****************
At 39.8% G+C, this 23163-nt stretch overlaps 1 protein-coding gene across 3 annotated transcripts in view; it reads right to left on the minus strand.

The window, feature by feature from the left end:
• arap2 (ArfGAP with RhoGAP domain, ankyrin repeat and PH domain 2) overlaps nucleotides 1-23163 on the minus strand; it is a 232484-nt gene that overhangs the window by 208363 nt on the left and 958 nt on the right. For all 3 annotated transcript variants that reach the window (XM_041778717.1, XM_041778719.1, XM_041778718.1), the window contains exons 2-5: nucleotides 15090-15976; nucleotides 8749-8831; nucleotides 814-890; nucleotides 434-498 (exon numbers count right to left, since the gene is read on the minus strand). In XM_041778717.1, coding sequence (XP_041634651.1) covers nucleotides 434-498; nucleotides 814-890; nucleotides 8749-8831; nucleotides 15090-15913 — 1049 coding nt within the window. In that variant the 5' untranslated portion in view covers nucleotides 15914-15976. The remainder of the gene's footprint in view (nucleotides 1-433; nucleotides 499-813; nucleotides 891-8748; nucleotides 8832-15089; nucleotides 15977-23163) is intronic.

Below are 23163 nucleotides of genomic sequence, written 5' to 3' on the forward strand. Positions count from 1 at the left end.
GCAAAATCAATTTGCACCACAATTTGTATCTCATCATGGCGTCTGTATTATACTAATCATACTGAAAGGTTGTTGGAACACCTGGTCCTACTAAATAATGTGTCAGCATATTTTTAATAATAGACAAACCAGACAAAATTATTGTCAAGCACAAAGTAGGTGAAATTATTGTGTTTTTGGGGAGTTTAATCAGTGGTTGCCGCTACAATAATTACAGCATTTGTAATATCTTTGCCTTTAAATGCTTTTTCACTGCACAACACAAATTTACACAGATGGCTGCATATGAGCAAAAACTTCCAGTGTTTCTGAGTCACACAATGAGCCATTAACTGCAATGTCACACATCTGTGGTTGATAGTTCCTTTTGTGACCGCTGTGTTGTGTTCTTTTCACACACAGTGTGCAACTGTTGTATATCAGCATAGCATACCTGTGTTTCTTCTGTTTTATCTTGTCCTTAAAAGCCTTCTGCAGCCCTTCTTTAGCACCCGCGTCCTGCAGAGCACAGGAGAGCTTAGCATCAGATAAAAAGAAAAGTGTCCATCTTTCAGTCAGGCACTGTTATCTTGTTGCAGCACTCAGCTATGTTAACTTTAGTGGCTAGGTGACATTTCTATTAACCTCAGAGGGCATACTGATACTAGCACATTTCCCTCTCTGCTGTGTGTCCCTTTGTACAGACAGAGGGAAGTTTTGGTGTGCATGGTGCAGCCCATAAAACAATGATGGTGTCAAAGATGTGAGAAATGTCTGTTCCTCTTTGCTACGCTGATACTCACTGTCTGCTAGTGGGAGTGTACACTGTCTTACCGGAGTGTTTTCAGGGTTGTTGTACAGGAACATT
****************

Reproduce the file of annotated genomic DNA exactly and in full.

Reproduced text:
At 39.8% G+C, this 23163-nt stretch overlaps 1 protein-coding gene across 3 annotated transcripts in view; it reads right to left on the minus strand.

The window, feature by feature from the left end:
• arap2 (ArfGAP with RhoGAP domain, ankyrin repeat and PH domain 2) overlaps nucleotides 1-23163 on the minus strand; it is a 232484-nt gene that overhangs the window by 208363 nt on the left and 958 nt on the right. For all 3 annotated transcript variants that reach the window (XM_041778717.1, XM_041778719.1, XM_041778718.1), the window contains exons 2-5: nucleotides 15090-15976; nucleotides 8749-8831; nucleotides 814-890; nucleotides 434-498 (exon numbers count right to left, since the gene is read on the minus strand). In XM_041778717.1, coding sequence (XP_041634651.1) covers nucleotides 434-498; nucleotides 814-890; nucleotides 8749-8831; nucleotides 15090-15913 — 1049 coding nt within the window. In that variant the 5' untranslated portion in view covers nucleotides 15914-15976. The remainder of the gene's footprint in view (nucleotides 1-433; nucleotides 499-813; nucleotides 891-8748; nucleotides 8832-15089; nucleotides 15977-23163) is intronic.

Below are 23163 nucleotides of genomic sequence, written 5' to 3' on the forward strand. Positions count from 1 at the left end.
GCAAAATCAATTTGCACCACAATTTGTATCTCATCATGGCGTCTGTATTATACTAATCATACTGAAAGGTTGTTGGAACACCTGGTCCTACTAAATAATGTGTCAGCATATTTTTAATAATAGACAAACCAGACAAAATTATTGTCAAGCACAAAGTAGGTGAAATTATTGTGTTTTTGGGGAGTTTAATCAGTGGTTGCCGCTACAATAATTACAGCATTTGTAATATCTTTGCCTTTAAATGCTTTTTCACTGCACAACACAAATTTACACAGATGGCTGCATATGAGCAAAAACTTCCAGTGTTTCTGAGTCACACAATGAGCCATTAACTGCAATGTCACACATCTGTGGTTGATAGTTCCTTTTGTGACCGCTGTGTTGTGTTCTTTTCACACACAGTGTGCAACTGTTGTATATCAGCATAGCATACCTGTGTTTCTTCTGTTTTATCTTGTCCTTAAAAGCCTTCTGCAGCCCTTCTTTAGCACCCGCGTCCTGCAGAGCACAGGAGAGCTTAGCATCAGATAAAAAGAAAAGTGTCCATCTTTCAGTCAGGCACTGTTATCTTGTTGCAGCACTCAGCTATGTTAACTTTAGTGGCTAGGTGACATTTCTATTAACCTCAGAGGGCATACTGATACTAGCACATTTCCCTCTCTGCTGTGTGTCCCTTTGTACAGACAGAGGGAAGTTTTGGTGTGCATGGTGCAGCCCATAAAACAATGATGGTGTCAAAGATGTGAGAAATGTCTGTTCCTCTTTGCTACGCTGATACTCACTGTCTGCTAGTGGGAGTGTACACTGTCTTACCGGAGTGTTTTCAGGGTTGTTGTACAGGAACATT